The study aims to show the best way to use optical coherence tomography during coronary angiography procedures using the PressureWire Aeris.
The device uses a sensor to measure arterial blood pressure by calculating fractional flow reserve associated with stenosis in patients with coronary artery disease.
"Our Fame family of trials have demonstrated the compelling value of FFR in the treatment of coronary artery disease, and we are now working with leaders in the field to develop further evidence of OCT use and how it can positively impact physician decision-making," St. Jude cardiovascular and ablation president Frank Callaghan said in prepared remarks. "We are confident that the Ilumien I study will result in establishing more efficient lab procedures for physicians and better treatment plans for patients."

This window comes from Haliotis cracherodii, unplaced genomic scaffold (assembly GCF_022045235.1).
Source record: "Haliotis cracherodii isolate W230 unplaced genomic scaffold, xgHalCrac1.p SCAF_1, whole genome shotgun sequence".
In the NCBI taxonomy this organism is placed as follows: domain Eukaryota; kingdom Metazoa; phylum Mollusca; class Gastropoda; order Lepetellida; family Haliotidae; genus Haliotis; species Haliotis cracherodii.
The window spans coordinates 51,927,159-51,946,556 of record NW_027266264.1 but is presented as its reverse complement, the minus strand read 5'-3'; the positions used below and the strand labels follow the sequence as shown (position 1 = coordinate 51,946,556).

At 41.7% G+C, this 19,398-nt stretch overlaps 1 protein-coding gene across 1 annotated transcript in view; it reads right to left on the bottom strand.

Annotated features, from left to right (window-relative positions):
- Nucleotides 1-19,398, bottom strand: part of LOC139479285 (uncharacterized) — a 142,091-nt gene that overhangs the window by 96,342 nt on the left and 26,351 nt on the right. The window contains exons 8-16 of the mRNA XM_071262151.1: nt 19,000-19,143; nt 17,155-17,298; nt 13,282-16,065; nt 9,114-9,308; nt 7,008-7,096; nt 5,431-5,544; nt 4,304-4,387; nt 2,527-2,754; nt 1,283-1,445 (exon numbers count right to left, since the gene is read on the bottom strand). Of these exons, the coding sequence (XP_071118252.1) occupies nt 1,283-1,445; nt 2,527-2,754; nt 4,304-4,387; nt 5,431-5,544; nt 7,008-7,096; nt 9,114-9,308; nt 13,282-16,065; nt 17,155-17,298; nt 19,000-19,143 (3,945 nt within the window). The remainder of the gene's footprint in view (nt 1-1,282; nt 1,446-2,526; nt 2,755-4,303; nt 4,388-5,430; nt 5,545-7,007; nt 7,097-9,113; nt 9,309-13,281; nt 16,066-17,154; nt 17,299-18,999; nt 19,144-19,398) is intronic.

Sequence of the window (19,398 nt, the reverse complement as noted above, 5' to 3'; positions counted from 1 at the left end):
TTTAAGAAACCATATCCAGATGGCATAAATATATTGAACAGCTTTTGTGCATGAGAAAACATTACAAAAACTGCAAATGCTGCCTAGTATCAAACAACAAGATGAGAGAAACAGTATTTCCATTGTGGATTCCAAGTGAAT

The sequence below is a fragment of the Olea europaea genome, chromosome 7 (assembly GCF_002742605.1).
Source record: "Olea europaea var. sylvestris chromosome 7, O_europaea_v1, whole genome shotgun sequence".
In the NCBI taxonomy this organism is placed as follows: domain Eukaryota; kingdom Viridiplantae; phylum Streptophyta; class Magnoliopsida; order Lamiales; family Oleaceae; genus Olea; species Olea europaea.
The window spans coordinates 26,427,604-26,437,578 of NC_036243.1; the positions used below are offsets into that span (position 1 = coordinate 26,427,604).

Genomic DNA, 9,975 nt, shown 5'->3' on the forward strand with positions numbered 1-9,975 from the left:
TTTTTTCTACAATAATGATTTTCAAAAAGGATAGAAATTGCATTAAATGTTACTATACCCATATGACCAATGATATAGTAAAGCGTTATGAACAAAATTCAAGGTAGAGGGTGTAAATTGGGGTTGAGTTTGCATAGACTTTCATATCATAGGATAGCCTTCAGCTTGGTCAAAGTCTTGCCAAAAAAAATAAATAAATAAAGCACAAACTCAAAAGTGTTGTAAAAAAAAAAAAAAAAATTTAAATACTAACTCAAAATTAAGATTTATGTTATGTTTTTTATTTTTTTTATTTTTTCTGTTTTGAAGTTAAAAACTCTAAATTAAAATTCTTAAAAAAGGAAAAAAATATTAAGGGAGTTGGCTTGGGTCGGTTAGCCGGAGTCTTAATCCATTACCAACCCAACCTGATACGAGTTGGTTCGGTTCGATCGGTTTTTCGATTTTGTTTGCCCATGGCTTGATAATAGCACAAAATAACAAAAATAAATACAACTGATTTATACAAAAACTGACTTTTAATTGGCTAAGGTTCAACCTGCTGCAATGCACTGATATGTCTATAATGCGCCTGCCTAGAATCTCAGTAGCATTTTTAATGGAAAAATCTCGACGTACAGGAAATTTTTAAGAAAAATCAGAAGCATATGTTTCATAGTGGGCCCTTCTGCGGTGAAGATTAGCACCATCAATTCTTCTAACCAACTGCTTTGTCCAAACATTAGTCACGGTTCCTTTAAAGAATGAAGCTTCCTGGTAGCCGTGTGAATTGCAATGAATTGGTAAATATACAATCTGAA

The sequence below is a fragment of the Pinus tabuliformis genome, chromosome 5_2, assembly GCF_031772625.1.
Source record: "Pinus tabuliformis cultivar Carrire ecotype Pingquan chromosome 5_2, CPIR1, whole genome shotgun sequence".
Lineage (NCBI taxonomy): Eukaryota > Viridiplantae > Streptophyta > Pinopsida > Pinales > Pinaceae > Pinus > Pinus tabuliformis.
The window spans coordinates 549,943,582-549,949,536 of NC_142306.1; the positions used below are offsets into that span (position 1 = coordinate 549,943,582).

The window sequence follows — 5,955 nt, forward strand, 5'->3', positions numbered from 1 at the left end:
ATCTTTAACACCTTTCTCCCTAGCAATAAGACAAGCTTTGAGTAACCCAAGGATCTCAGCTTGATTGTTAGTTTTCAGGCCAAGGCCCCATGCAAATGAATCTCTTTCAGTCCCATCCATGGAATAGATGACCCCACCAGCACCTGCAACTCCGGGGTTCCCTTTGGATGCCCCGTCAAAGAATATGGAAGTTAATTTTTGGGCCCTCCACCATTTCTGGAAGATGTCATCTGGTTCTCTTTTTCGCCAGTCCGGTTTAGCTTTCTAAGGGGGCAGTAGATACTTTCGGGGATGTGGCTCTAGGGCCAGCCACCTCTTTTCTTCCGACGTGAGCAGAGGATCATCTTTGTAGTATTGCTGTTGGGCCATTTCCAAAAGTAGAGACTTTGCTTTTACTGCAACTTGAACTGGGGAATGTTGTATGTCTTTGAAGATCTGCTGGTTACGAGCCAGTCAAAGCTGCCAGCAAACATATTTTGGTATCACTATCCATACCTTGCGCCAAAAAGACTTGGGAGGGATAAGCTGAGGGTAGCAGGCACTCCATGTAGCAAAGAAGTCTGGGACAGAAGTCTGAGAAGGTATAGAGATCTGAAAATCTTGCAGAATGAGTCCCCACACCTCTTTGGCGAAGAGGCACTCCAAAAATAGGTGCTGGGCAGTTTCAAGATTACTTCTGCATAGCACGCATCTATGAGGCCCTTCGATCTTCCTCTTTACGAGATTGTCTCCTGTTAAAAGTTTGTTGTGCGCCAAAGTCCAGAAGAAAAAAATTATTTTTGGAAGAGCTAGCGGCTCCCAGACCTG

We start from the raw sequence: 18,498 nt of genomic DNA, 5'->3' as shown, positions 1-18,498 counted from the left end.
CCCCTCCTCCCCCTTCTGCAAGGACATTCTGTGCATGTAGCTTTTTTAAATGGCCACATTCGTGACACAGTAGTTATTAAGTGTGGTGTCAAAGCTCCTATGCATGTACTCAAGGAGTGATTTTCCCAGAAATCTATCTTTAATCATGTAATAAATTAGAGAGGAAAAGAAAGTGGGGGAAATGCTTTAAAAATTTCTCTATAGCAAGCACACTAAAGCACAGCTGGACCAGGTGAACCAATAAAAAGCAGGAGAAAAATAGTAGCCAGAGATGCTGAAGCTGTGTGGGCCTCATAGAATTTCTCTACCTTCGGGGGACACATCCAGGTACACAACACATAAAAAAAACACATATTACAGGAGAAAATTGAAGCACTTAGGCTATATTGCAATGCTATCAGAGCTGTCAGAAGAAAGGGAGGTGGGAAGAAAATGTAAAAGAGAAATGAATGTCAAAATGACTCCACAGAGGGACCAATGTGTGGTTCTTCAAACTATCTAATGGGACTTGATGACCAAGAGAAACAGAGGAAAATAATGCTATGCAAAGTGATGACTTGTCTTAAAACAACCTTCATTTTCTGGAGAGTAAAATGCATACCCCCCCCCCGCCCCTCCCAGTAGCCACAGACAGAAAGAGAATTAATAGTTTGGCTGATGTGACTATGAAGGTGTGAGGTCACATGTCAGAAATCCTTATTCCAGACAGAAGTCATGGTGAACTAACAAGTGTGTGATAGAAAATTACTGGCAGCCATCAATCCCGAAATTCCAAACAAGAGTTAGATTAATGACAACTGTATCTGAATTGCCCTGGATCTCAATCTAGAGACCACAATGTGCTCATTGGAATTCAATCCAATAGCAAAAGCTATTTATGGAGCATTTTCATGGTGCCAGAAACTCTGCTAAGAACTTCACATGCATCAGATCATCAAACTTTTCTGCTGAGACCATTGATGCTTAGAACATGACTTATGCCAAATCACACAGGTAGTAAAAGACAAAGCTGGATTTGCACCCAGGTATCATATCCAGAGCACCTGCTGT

FFR technology is at the heart of a bitter patent spat between St. Jude and Volcano (NSDQ:VOLC). The companies split a pair of lawsuits over FFR this fall, with St. Jude winning a round after an initial Volcano win.